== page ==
This week Amber talks to the club's long-serving Press Secretary Tony Dolbear.
AMBER: The 5th tier isn't a new experience for you as Press Secretary but a lot of things have changed since our previous ventures at this level. What, if anything, did you have to get used to?
TONY: The increased media coverage on match days. We had to extend the press area (many thanks to John Lowe) and make sure we had sufficient facilities for BBC local radio stations who wanted to broadcast as part of their deal with the National League, which meant installing a hard-wired connection to our internet as, with no regular coverage from BBC London, we didn't have a BBC ISDN line which is their preferred equipment. Thanks to the FA Cup run we have one now. Also the need to supply highlights to BT Sport on a Saturday night - although we were supposed to find some local students to do that as part of the deal with BT that didn't really work out in the early part of the season, although we now have Rhys Webster from NESCOT who was an excellent addition to the team after Christmas, and James and Clive King deserve great thanks for making sure we were able to supply the necessary footage.
AMBER: A fairly new venture for the club is live commentary. With the distances involved in the National league this is obviously an important service for supporters who can't always travel. What challenges does this present?
TONY: Not as many as it did in National League South, because at this level all other clubs (bar one) do something similar and so are quite happy to accommodate us because we will host them in the return fixture. We have our own equipment and although it can be susceptible to poor wifi signals both Tom and I can commentate using our phones, so we don't necessarily need to sit in the press box or use the wifi. Generally it's quite straightforward provided you don't get a coughing fit, and you pay attention. If you don't do the latter you run the risk of not spotting Dan Spence's far post volley against Southport and crediting the goal to a Southport player.
AMBER: Which was your favourite away ground, and why?
TONY: That's difficult, because although I only missed five games last season they included the games at Tranmere, Wrexham and Torquay, which were by all accounts right at the top of the list. I think going to Lincoln at the start of the season brought home the level we had now reached, but I also liked Southport and Macclesfield as I thought that despite some modifications they retained the appearance of traditional football grounds, and Maidstone's new terrace was extremely impressive.
AMBER: The season was heavily punctuated by the FA Cup run. It must have brought additional pressures having to fit in the demands of the cup around the club's normal media activities?
TONY: I'm not sure we have 'normal' media activities. The media activities rather depend on what's happening, so for that spell they were based around the FA Cup run rather than anything else. There were a few games around the end of January/beginning of February when the cup interest made them busier than they might otherwise have been, such as the 'volunteer' photo for the Times before the Boreham Wood FA Trophy game, and a Norwegian television crew turning up at Solihull (not sure what Solihull made of it), but generally it was a case of 'instead of' rather than 'as well as' - just a bit more intense than usual.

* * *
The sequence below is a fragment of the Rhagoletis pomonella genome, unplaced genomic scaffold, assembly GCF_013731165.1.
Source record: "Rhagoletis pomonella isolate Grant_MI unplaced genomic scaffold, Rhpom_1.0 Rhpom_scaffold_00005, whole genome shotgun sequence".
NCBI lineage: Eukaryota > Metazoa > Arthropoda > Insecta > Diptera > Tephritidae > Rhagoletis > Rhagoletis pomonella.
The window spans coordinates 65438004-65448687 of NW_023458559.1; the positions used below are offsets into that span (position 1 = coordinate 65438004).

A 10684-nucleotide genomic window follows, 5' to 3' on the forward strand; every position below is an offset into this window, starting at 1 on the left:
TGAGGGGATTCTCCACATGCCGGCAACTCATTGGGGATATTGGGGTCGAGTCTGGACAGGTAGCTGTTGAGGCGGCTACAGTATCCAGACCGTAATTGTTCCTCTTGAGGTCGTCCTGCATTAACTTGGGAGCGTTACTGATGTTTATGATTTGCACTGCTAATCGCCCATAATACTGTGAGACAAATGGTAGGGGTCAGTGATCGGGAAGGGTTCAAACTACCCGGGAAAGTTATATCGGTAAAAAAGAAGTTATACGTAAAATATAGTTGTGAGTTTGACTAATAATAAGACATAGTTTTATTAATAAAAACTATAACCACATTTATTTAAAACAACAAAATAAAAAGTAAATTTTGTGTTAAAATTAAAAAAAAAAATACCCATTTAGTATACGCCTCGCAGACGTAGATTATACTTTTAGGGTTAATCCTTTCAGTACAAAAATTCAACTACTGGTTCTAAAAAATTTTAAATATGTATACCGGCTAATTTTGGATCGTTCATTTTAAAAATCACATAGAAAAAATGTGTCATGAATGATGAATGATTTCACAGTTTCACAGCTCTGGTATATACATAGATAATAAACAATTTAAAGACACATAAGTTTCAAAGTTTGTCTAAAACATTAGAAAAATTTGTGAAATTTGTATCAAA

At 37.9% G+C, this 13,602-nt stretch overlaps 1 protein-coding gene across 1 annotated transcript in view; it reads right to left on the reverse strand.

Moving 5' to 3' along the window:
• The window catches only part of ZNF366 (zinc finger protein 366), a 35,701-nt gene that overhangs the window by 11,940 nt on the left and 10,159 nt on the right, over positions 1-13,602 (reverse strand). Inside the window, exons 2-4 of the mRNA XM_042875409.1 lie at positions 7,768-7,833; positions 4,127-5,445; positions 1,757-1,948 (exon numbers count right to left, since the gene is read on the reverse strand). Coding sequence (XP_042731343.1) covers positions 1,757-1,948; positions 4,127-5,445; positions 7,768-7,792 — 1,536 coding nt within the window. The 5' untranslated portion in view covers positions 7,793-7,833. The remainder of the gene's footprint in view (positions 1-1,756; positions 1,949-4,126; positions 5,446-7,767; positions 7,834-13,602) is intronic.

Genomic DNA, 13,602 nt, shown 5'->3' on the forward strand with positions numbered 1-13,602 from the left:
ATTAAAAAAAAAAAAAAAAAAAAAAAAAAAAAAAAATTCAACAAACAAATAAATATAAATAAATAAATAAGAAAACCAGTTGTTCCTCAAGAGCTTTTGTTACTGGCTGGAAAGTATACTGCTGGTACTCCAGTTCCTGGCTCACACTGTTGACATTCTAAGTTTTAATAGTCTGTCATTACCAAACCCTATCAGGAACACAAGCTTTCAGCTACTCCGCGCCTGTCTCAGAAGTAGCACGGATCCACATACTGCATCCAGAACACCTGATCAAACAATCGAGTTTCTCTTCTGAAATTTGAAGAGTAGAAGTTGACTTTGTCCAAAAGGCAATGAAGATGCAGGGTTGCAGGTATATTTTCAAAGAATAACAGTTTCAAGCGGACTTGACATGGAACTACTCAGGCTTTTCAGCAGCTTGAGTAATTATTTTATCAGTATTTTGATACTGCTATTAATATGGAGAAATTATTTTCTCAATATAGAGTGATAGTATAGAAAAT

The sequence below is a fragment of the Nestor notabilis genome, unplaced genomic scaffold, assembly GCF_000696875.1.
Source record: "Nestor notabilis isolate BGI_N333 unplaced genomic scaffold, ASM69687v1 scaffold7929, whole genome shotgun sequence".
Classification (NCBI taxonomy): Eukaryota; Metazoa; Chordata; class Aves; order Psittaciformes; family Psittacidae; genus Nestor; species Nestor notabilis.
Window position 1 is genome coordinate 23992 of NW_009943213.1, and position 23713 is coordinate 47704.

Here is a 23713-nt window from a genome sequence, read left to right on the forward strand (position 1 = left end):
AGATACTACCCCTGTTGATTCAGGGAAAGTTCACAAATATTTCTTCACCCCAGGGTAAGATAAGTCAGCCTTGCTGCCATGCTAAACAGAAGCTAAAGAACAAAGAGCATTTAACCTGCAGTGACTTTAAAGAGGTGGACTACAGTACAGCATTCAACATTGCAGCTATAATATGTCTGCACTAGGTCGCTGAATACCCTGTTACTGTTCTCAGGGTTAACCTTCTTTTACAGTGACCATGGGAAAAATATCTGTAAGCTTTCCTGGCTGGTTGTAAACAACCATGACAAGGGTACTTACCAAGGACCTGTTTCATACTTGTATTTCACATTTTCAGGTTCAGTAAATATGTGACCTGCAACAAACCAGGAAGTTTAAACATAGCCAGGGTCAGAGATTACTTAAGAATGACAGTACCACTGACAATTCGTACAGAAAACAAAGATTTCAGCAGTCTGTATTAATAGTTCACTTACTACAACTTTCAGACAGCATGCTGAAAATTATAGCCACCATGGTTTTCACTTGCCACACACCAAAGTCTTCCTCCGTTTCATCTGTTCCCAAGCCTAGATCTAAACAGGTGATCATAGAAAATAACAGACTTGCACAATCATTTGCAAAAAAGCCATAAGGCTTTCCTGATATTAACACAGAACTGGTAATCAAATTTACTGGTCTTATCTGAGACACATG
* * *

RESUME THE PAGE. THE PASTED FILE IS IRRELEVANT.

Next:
AMBER: So, the obvious question, have you ever experienced anything like the Arsenal game before?
TONY: I'd only been the press officer for three months when we played Coventry, which might not have had the profile of the Arsenal game but which was still a fairly major event, and found the arrangements for that game more difficult as I really didn't know what I was doing at times, and I was also doing the programme which took up a lot of time - there were two of those plus the Coventry programme that had to be done after we'd beaten Aylesbury. This time, by the time we played Arsenal we'd already played Leeds and Wimbledon so most of the media facilities were already in place and the personnel covering the games were often the same people, so we knew each other quite well by then and were familiar with each other's arrangements. The bigger issue was fitting everyone in to the space available for the press, although quite a few were happy to watch the game from the ground rather than the allocated press seats, which was a help. As regards the media attention in the build up, though, that was like nothing I've ever been involved with before and I appreciated the help I received, both from inside and outside the club, coping with some of those arrangements.
AMBER: What one moment stands out for you from the cup run?
TONY: How can you choose just one?! I think the pandemonium following Roarie Deacon's last minute winner against Cheltenham because reaching the third round was such a big thing. Closely followed by walking along London Wall the morning after the Wimbledon replay listening to Bruce discussing accountants with Nicky Campbell on the Five Live breakfast programme.
AMBER: What are you looking forward to about next season?
TONY: Hopefully being able to go to Tranmere, Wrexham and Torquay (and Guiseley, which was the other away game I missed), and seeing what Hartlepool is like. I would say playing Leyton Orient as equals, but I find what's happened to them really sad and I think that will take the edge off it.